Continuing its run of digital marketer acquisitions, IBM has announced its purchase of Silverpop, which specializes in managing personally-customized Internet promotions.
Silverpop assembles profiles of individuals from social media sites, Web usage, email and other digital signals. It then can craft personalized offers and promotions based on these profiles. It can target both the business and consumer markets.
IBM plans to integrate Silverpop’s technologies into its own marketing services.
“The acquisition is about delivering on mass personalization at scale and identity,” wrote R “Ray” Wang, principal analyst and founder of Constellation Research, in an email he sent to reporters. “While IBM has an army of assets in play for marketing, the reality is that you need mass personalization at scale to deliver on relevancy and context.”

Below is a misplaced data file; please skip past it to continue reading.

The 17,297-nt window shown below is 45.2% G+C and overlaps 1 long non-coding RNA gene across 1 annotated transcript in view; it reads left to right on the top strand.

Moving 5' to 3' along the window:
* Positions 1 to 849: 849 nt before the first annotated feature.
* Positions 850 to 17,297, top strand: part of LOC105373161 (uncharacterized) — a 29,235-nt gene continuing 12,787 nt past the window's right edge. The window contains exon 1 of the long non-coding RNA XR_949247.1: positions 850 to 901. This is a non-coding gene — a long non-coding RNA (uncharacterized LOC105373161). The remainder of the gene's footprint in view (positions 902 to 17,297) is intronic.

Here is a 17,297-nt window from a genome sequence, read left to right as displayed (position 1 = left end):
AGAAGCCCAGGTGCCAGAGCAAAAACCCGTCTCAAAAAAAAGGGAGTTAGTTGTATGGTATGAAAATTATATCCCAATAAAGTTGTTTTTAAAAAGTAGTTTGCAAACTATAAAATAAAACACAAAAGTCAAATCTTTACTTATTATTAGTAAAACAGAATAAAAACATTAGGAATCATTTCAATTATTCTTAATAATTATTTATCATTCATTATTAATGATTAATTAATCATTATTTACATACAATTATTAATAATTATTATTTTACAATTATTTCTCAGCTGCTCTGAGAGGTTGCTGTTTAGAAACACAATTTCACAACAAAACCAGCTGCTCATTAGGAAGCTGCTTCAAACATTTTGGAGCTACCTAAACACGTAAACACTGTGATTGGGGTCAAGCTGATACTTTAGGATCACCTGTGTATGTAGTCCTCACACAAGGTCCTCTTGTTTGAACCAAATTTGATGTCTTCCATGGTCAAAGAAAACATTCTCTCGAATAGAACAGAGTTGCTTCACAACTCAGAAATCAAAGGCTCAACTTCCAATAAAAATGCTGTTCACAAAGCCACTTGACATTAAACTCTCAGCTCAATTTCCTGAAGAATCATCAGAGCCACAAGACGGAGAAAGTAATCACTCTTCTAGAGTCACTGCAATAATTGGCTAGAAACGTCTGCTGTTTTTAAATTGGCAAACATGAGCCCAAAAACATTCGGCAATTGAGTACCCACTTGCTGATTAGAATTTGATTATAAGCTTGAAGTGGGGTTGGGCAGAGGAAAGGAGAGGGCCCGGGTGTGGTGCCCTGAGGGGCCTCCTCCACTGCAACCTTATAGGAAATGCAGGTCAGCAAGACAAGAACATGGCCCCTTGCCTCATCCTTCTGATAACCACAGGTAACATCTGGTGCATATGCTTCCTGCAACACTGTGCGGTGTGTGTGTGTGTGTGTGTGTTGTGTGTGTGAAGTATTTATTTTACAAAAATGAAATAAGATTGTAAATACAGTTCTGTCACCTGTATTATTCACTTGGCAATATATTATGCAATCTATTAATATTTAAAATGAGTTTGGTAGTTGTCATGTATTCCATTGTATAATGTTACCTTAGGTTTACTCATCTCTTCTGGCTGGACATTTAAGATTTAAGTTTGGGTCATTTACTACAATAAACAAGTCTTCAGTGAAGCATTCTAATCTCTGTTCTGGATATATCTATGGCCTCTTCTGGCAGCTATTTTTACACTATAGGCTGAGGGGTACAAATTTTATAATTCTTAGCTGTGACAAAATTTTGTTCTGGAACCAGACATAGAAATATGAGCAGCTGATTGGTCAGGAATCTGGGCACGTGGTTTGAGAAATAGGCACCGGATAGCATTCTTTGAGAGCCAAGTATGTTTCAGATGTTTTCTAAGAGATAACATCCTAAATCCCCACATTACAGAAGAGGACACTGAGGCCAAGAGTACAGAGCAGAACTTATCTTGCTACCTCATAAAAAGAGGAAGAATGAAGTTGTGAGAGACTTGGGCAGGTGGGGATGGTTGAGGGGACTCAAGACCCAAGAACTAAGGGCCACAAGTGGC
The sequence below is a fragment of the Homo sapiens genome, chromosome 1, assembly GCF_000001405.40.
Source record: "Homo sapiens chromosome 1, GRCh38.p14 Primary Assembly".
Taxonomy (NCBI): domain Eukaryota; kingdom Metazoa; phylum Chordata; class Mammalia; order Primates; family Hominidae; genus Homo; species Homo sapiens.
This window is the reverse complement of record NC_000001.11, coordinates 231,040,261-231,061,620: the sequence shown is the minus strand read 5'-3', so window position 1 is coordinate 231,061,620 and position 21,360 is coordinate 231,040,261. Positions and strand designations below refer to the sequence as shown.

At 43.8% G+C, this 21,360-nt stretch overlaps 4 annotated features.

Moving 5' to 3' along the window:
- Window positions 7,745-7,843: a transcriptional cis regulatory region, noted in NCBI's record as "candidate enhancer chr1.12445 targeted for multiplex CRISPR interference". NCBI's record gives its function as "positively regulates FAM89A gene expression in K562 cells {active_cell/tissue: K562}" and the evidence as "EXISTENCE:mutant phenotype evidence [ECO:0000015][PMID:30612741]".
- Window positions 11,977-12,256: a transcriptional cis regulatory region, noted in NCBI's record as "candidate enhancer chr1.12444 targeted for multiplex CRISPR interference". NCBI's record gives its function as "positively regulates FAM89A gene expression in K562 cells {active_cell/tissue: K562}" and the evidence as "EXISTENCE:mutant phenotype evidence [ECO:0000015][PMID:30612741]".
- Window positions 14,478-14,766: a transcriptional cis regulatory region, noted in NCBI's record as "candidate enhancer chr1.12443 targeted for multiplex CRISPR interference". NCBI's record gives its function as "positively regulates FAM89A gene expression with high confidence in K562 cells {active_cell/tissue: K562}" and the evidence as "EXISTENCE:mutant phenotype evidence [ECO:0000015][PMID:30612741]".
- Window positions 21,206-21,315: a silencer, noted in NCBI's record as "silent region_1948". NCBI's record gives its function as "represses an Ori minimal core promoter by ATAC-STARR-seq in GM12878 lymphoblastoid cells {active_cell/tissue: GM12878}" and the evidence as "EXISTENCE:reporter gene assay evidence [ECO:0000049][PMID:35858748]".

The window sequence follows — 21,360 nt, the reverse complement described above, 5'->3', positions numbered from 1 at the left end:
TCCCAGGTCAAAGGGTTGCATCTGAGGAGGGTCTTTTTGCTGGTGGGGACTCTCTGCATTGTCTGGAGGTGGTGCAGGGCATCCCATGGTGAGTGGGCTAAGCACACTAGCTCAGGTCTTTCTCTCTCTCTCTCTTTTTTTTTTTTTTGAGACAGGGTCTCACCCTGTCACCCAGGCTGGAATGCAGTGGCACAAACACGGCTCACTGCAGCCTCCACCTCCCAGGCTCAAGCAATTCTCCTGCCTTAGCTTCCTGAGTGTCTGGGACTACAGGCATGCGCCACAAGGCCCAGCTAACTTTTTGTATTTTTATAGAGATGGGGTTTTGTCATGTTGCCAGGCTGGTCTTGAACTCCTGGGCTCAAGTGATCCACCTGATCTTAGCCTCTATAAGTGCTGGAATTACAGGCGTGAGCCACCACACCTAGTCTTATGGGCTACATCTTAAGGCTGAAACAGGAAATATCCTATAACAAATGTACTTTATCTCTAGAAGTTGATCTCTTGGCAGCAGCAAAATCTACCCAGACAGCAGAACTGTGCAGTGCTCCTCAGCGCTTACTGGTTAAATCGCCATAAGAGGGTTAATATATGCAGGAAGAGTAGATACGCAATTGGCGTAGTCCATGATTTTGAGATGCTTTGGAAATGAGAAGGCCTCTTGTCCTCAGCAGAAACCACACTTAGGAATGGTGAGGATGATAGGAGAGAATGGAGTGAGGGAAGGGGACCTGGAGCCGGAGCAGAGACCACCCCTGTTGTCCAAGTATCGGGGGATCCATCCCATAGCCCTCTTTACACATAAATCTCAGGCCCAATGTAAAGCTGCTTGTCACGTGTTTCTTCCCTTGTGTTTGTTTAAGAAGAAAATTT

Silverpop has 8,000 customers worldwide, including Mazda, Stonyfield Farm and Advanced Micro Devices.
Of particular interest to IBM is how Silverpop’s technology can identify and understand the needs of individuals based on digital behavior.
For instance it can identify individuals interested in college savings plans based on their use of a college savings calculator. Technology early adopters can be identified by their browsing habits, and their history of tuning into webinars or downloading white papers.
IBM has amassed quite a bit of digital marketing technology and talent over the past few years. In 2012, the company acquired customer experience software vendor Tealeaf.
In 2010, IBM purchased marketing software provider Unica for US$480 million. It also purchased marketing analysis software provider Coremetrics that year.
Silverpop’s technologies will be folded into the Enterprise Marketing Management portfolio of the IBM Software Group.
IBM did not disclose the financial terms of the deal, which the company expects to close by the middle of the year.